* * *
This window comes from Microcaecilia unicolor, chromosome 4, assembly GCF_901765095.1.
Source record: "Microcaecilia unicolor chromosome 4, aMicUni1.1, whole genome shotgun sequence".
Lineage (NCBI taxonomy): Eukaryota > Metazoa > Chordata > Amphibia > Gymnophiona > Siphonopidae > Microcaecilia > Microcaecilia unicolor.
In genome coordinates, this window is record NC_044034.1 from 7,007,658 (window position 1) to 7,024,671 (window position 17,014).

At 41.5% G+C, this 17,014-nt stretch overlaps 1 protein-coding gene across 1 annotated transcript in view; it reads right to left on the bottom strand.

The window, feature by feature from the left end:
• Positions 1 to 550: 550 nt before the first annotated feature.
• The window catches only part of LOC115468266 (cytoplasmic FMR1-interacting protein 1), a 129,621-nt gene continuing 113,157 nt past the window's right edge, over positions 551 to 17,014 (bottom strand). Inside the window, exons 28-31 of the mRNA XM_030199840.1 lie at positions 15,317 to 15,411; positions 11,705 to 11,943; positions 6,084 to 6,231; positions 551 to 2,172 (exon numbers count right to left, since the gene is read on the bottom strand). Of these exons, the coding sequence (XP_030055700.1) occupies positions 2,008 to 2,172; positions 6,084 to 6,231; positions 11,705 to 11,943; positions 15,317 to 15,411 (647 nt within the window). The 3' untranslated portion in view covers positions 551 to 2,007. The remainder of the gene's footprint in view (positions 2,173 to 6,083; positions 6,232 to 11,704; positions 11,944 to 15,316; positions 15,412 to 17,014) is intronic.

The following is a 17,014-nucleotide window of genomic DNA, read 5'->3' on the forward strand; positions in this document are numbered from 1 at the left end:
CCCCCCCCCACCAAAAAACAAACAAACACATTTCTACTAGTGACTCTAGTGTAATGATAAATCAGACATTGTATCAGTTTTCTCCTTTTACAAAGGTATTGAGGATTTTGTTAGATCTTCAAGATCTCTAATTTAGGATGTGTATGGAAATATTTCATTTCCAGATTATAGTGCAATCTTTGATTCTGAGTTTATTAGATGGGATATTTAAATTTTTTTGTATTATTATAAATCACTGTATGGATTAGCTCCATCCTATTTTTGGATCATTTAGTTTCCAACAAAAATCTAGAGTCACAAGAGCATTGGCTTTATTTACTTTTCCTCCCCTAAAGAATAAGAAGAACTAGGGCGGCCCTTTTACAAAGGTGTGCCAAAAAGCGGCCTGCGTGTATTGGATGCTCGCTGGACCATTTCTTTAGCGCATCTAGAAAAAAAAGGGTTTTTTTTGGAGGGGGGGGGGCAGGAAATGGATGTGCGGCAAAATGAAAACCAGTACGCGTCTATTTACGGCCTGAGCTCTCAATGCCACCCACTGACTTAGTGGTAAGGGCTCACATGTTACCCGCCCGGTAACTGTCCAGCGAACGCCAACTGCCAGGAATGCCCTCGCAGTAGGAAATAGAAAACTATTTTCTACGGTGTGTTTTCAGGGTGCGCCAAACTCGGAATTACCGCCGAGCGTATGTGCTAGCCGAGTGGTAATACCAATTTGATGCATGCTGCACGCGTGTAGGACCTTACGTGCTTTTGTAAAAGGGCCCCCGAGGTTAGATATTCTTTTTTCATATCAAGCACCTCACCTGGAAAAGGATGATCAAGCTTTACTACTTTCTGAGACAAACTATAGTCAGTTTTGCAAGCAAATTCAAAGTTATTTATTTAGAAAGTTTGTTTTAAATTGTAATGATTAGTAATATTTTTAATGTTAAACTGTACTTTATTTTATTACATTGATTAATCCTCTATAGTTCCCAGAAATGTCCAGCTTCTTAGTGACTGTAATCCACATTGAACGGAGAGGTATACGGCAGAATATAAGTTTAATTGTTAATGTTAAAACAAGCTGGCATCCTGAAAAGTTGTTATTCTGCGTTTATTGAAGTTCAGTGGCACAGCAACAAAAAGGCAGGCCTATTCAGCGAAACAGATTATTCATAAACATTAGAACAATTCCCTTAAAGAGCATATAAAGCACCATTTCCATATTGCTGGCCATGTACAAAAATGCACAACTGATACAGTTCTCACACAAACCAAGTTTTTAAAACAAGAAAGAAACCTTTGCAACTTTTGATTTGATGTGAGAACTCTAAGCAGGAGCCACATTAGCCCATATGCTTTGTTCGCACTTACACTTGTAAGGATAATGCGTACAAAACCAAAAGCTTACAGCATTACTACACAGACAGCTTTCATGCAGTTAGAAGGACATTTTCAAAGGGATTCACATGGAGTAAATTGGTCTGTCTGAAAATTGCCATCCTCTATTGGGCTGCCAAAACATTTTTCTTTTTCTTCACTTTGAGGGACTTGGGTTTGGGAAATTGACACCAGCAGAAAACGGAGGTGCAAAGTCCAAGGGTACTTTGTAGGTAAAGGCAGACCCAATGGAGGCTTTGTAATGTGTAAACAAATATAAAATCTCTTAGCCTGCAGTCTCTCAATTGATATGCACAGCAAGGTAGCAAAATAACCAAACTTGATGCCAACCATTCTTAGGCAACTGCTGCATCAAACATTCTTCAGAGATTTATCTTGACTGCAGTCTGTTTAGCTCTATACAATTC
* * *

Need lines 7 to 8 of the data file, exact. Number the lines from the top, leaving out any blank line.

• Positions 1 to 550: 550 nt before the first annotated feature.
• The window catches only part of LOC115468266 (cytoplasmic FMR1-interacting protein 1), a 129,621-nt gene continuing 113,157 nt past the window's right edge, over positions 551 to 17,014 (bottom strand). Inside the window, exons 28-31 of the mRNA XM_030199840.1 lie at positions 15,317 to 15,411; positions 11,705 to 11,943; positions 6,084 to 6,231; positions 551 to 2,172 (exon numbers count right to left, since the gene is read on the bottom strand). Of these exons, the coding sequence (XP_030055700.1) occupies positions 2,008 to 2,172; positions 6,084 to 6,231; positions 11,705 to 11,943; positions 15,317 to 15,411 (647 nt within the window). The 3' untranslated portion in view covers positions 551 to 2,007. The remainder of the gene's footprint in view (positions 2,173 to 6,083; positions 6,232 to 11,704; positions 11,944 to 15,316; positions 15,412 to 17,014) is intronic.